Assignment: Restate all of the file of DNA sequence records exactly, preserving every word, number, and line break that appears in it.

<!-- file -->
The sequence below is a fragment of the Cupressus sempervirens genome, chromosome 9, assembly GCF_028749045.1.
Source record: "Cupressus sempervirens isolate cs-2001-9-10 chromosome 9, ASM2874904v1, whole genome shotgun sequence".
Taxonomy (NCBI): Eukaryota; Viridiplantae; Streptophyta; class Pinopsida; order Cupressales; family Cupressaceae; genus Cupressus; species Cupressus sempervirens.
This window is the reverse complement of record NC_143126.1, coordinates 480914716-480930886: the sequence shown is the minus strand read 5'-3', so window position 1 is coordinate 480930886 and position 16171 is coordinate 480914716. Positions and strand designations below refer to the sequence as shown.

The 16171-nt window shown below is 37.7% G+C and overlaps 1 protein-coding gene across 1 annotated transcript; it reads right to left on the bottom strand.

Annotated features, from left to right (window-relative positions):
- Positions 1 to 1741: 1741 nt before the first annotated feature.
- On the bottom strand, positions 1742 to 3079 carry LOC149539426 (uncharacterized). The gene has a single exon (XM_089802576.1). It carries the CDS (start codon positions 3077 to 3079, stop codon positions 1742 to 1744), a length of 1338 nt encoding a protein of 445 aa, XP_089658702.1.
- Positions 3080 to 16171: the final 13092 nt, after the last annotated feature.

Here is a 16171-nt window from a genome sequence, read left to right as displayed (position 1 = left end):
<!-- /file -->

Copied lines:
The sequence below is a fragment of the Cupressus sempervirens genome, chromosome 9, assembly GCF_028749045.1.
Source record: "Cupressus sempervirens isolate cs-2001-9-10 chromosome 9, ASM2874904v1, whole genome shotgun sequence".
Taxonomy (NCBI): Eukaryota; Viridiplantae; Streptophyta; class Pinopsida; order Cupressales; family Cupressaceae; genus Cupressus; species Cupressus sempervirens.
This window is the reverse complement of record NC_143126.1, coordinates 480914716-480930886: the sequence shown is the minus strand read 5'-3', so window position 1 is coordinate 480930886 and position 16171 is coordinate 480914716. Positions and strand designations below refer to the sequence as shown.

The 16171-nt window shown below is 37.7% G+C and overlaps 1 protein-coding gene across 1 annotated transcript; it reads right to left on the bottom strand.

Annotated features, from left to right (window-relative positions):
- Positions 1 to 1741: 1741 nt before the first annotated feature.
- On the bottom strand, positions 1742 to 3079 carry LOC149539426 (uncharacterized). The gene has a single exon (XM_089802576.1). It carries the CDS (start codon positions 3077 to 3079, stop codon positions 1742 to 1744), a length of 1338 nt encoding a protein of 445 aa, XP_089658702.1.
- Positions 3080 to 16171: the final 13092 nt, after the last annotated feature.

Here is a 16171-nt window from a genome sequence, read left to right as displayed (position 1 = left end):